The Mexican American Legal Defense and Educational Fund
filed a 27-page complaint on behalf of the League of United
Latin American Citizens in the Eastern District of Texas. It
argues that the state is violating the Equal Educational
Opportunities Act of 1974, which says no state can deny
students educational opportunities by failing to ``take
appropriate action to overcome language barriers that impede
equal participation'' in instructional programs.
The suit singles out Southwest Independent School District and
North East Independent School District, both in San Antonio,
but alleges similar problems statewide.
``It could have been hundreds'' of school districts, said David
Hinojosa, MALDEF's southwest regional counsel. ``It would be an
exception not to be sued.''
The suit alleges that English language learner programs are
underfunded and poorly monitored, and that instructors are often
not properly trained. Hinojosa said some programs feature
``pullout'' initiatives where students are removed from regular
classes for a few hours for extra English instruction—only to be
thrown back into full-emersion courses afterward.
The suit says high school English language learners ``across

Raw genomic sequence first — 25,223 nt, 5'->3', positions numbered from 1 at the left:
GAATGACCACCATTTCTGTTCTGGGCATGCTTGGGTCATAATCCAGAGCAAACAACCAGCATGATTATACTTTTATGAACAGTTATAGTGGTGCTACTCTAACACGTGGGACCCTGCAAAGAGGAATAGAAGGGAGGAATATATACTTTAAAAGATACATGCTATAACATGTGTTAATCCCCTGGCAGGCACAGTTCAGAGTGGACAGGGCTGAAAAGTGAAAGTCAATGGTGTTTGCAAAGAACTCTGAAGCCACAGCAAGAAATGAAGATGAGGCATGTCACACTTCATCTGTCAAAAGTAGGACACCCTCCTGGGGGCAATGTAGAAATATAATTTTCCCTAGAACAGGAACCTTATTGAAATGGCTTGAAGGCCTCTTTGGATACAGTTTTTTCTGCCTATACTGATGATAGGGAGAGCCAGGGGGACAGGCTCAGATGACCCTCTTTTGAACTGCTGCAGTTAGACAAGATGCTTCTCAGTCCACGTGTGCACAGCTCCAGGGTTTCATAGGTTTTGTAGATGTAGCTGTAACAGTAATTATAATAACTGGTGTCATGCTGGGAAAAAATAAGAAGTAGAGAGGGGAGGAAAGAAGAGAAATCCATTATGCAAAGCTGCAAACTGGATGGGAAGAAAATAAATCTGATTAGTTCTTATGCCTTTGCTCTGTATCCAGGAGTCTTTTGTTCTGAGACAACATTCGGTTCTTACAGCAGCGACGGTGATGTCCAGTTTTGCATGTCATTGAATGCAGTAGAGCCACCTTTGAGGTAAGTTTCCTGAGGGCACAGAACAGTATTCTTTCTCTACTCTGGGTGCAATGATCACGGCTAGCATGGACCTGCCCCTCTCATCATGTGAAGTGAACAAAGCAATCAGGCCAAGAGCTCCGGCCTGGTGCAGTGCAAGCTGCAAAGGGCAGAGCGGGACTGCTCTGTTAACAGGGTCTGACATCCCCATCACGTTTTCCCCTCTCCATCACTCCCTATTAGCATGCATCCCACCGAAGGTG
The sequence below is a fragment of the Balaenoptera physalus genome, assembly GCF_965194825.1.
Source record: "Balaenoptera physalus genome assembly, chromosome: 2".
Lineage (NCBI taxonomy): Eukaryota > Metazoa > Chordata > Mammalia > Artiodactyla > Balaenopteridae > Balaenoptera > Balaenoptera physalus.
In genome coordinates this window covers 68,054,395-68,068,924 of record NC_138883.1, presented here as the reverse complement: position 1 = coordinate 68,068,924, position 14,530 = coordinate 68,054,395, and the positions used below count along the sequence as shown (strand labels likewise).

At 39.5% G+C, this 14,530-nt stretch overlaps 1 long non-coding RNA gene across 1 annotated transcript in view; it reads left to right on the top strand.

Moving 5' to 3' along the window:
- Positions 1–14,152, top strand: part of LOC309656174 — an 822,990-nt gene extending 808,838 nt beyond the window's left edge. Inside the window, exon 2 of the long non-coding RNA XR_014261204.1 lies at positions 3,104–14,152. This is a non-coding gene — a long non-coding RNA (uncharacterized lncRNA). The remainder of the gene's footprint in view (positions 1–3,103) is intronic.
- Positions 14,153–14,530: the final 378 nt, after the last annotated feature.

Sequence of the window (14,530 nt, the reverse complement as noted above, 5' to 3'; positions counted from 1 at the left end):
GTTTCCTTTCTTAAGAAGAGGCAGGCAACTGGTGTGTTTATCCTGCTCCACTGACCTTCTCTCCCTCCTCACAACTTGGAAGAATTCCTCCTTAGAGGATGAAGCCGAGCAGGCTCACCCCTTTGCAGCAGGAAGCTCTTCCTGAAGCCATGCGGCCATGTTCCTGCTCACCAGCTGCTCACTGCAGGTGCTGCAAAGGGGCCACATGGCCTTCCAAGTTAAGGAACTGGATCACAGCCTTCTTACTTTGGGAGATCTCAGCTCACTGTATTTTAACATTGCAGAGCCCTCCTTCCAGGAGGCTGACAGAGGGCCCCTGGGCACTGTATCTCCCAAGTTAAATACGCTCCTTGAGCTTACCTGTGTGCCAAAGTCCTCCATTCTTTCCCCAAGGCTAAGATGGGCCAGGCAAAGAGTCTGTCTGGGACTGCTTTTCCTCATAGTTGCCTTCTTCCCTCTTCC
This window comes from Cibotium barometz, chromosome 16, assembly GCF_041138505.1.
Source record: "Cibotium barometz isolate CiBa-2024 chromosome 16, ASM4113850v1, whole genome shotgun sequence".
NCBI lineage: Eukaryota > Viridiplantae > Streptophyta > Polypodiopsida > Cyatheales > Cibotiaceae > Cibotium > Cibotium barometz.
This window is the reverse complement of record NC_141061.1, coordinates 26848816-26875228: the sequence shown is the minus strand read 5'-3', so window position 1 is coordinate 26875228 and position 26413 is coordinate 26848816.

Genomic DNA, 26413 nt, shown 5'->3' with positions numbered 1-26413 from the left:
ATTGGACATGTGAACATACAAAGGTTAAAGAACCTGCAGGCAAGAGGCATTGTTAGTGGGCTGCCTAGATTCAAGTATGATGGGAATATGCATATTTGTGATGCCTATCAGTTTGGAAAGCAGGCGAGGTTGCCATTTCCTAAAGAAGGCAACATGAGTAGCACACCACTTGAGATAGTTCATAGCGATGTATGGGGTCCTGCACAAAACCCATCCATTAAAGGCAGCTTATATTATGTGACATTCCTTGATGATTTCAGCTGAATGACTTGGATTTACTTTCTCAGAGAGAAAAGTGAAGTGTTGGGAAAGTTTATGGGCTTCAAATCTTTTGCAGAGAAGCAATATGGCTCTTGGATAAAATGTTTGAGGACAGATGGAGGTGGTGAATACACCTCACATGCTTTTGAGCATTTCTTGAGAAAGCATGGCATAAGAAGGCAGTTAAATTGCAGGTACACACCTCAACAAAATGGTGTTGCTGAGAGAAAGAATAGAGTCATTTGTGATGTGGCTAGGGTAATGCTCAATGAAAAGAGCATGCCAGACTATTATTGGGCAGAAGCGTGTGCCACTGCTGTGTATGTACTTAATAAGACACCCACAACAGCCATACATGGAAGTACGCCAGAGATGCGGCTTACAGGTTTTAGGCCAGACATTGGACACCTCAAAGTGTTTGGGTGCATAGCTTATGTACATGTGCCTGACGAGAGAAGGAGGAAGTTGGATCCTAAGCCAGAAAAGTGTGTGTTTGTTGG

Texas continue to perform abysmally due to the grossly deficient
language programs.'' It seeks a trial in federal court, though
it's not yet clear when and where it would take place, Hinojosa
Named as chief defendant is Texas Education Commissioner Michael
Williams. Spokeswoman DeEtta Culbertson said Texas Education
Agency attorneys had shared the complaint with the Texas
attorney general's office.
``Many of the allegations have already been heard in federal
court and defended by the state,'' Culbertson said. ``We stand
ready to defend them again.''
Indeed, advocacy groups have been suing Texas on behalf of
English language learners since 1973. Four years ago, the U.S.
5th Circuit Court reversed a lower court ruling challenging as
deficient Texas' monitoring of instruction programs for English
language learners—but also expressed concern about the
``alarming performance'' of such students.
Hinojosa said Tuesday's suit has a better chance of succeeding
because it names individual districts, rather than simply state
educational officials who aren't directly responsible for
English language learner instruction, and because state
monitoring controls that were still new in previous years have
now been around long enough to demonstrate their
During the 2012-13 school year, the most recent data available,
more than 863,000 students—more than 17 percent of the state's
total public-school enrollment—were English language learners.
About 90 percent of Texas' English language learners are Latino.
Though most are grade school-age or younger, the suit says many
high school students continue to need English language training
and that ``these students' chances of succeeding in the
mainstream programs and exiting the ELL programs diminish as
they progress in grade level.''